Anyone got a good recipe? thanks
04-22-2005, 01:20 AM
I saw one in Roxanne Klein's book, RAW. It looked a little involved, though.
04-22-2005, 01:42 AM
heres one that I found ,it seems a bit complicated though
1 cup nut cheese (recipe below)
1 tsp. garlic (finely minced)
1 tbl. Spanish onion (minced)
1 tsp. dried or fresh herbs (parsley, cilantro, tarragon, basil)
1 tbl. lemon juice
1 tsp. ginger (finely minced)
pinch of nutmeg
2 pinches garlic powder
2 pinches Celtic sea salt
Peel the yam, and put the thin peels on a dehydrator sheet, dehydrate em for 6 hrs. at 110 degrees or until really dry. Then remove from sheet, put in a coffee grinder and grind till fine. Now, mix the cheese, lemon juice, herbs, minced onions, salt, and nutmeg. Chill this mixture for 1 hr. After 1 hour roll the mixture into ropes, cut it into crouton sized pieces and gently roll them in the yam powder. Next, put them on a rack and dehydrate at 105 degrees for 4-6 hrs. or until crispy. Eat them warm right out the dehydrator.
1 cup truly raw cashews (soaked for 8 hrs)
1 cup pine nuts (soaked for 2 hrs)
1 cup almonds (soaked 10 hrs)
1 tbs. rejuvelac ,see below
1 pinch of Celtic sea salt
Process the nuts and salt in a food processor or blender till smooth but still has some texture. Transfer mixture into a non metal bowl and add the rejuvelac, cover with a light towel and leave it out at room temp. for 10 hrs. Store in the fridge till ready to use
Preparation of Rejuvelac is simple, but it does take some time, so it must be made in advance. You will need a clean, wide-mouth jar, measuring one-half or one gallon; a piece of nylon mesh or cheesecloth; a supply of soft wheatberries (spring wheat); and a strong rubberband.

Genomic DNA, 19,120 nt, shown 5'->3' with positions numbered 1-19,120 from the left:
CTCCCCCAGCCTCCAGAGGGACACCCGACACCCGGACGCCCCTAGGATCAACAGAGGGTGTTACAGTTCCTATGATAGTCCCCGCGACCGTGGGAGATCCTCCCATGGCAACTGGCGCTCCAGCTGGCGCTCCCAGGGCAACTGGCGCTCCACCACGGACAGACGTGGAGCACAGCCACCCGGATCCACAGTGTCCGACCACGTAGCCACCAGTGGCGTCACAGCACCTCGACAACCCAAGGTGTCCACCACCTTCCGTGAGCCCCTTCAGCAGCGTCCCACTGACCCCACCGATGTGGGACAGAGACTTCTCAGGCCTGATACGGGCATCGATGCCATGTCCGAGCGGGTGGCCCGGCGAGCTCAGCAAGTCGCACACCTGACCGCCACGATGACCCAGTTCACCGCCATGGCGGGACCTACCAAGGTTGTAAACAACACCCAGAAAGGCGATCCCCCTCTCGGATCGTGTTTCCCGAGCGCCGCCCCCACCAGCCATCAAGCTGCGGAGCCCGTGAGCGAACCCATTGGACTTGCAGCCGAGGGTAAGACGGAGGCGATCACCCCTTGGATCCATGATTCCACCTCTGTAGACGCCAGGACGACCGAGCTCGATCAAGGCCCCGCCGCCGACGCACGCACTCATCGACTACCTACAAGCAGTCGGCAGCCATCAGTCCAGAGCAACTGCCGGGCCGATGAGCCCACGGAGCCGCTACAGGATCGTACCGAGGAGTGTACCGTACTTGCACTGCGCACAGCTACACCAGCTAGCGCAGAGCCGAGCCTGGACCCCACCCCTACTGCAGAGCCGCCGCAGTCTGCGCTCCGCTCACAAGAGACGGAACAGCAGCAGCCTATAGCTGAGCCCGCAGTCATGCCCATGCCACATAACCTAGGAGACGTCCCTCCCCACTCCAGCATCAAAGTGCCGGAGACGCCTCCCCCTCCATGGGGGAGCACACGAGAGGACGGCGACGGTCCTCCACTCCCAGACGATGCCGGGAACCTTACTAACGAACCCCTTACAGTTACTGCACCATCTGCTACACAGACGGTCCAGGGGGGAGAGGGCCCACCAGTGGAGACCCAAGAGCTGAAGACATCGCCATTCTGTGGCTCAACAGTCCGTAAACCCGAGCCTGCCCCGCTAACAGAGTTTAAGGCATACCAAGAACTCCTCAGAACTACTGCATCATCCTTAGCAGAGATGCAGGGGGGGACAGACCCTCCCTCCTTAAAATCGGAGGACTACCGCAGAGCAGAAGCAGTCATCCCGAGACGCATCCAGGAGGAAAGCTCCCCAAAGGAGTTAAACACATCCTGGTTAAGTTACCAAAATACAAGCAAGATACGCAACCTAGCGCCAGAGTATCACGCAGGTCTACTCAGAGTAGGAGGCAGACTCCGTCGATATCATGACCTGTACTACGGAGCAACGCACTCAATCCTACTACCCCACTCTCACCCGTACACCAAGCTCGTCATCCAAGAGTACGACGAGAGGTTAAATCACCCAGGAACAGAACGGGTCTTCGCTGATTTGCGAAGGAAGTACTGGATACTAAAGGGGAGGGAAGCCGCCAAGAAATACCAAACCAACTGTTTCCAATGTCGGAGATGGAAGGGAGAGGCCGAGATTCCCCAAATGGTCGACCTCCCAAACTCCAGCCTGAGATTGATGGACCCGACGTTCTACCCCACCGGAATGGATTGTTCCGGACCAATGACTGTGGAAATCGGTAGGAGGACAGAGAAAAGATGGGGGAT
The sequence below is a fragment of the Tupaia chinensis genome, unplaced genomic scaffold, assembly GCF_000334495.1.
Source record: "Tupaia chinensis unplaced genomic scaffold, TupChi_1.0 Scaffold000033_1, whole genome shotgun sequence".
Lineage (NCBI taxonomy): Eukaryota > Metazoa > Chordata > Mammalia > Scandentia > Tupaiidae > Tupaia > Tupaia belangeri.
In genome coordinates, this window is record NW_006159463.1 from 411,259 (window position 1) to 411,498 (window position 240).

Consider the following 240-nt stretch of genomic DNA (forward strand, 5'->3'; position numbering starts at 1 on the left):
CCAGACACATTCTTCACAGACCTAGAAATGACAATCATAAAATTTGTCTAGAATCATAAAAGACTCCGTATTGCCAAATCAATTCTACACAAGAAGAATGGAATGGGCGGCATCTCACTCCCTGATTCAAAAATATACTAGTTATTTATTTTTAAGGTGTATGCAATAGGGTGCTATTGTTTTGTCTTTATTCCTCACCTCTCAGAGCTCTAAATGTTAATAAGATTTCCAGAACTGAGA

Fill the jar one-fourth full of wheatberries. Cover the mouth of the jar with nylon mesh or cheesecloth, and secure the mesh with a strong rubber band. Add enough spring or filtered water to fill the jar. Allow the wheatberries to soak for eight to ten hours, then drain them , rinse, and drain again. Place the jar at an angle so the berries continuously drain. Make sure that the wheatberries do not completely cover the mouth of the jar, because they will need ventilation. The wheatberries will start to sprout. Rinse them about two or three times a day during the sprouting stage. After two days, rinse the sprouted wheatberries thoroughly for the last time. Drain off the rinsing water, fill the jar to the top with spring or filtered water, and allow the sprouts to soak for forty-eight hours. At the end of this time, this soaking liquid is your first batch of Rejuvelac. Pour this off into another jar for immediate use or keep it in the refrigerator to slow down the fermentation process.
Refill the jar with the same amount of spring or filtered water to make your second batch of Rejuvelac. but this time soak the sprouts for only twenty-four hours. Pour off this second batch and refill the jar with the same amount of spring or filtered water to make the final batch of Rejuvelac. Again, soak the sprouts for only twenty-four hours. After you have made three batches, feed the spent wheatberries to the birds.
Good Rejuvelac is a cloudy, slightly yellow liquid with a tart, lemonade flavor. When it is fermented too long, it can become very sour. Since it is constantly fermenting, it is natural that tiny bubbles rise through the liquid occasionally. The very best Rejuvelac is in fact slightly carbonated. It is also natural for a layer of white foam to form on the top of the Rejuvelac. This is not harmful and can be used. Rejuvelac can be kept in the refrigerator for a few days to a week, as long as the taste is still agreeable with you. Drink Rejuvelac before or between meals to avoid diluting the digestive juices after a meal.
I've used broken flax crackers as croutons.
VeganVixen, that one looks a mite complicated for me - LOL.
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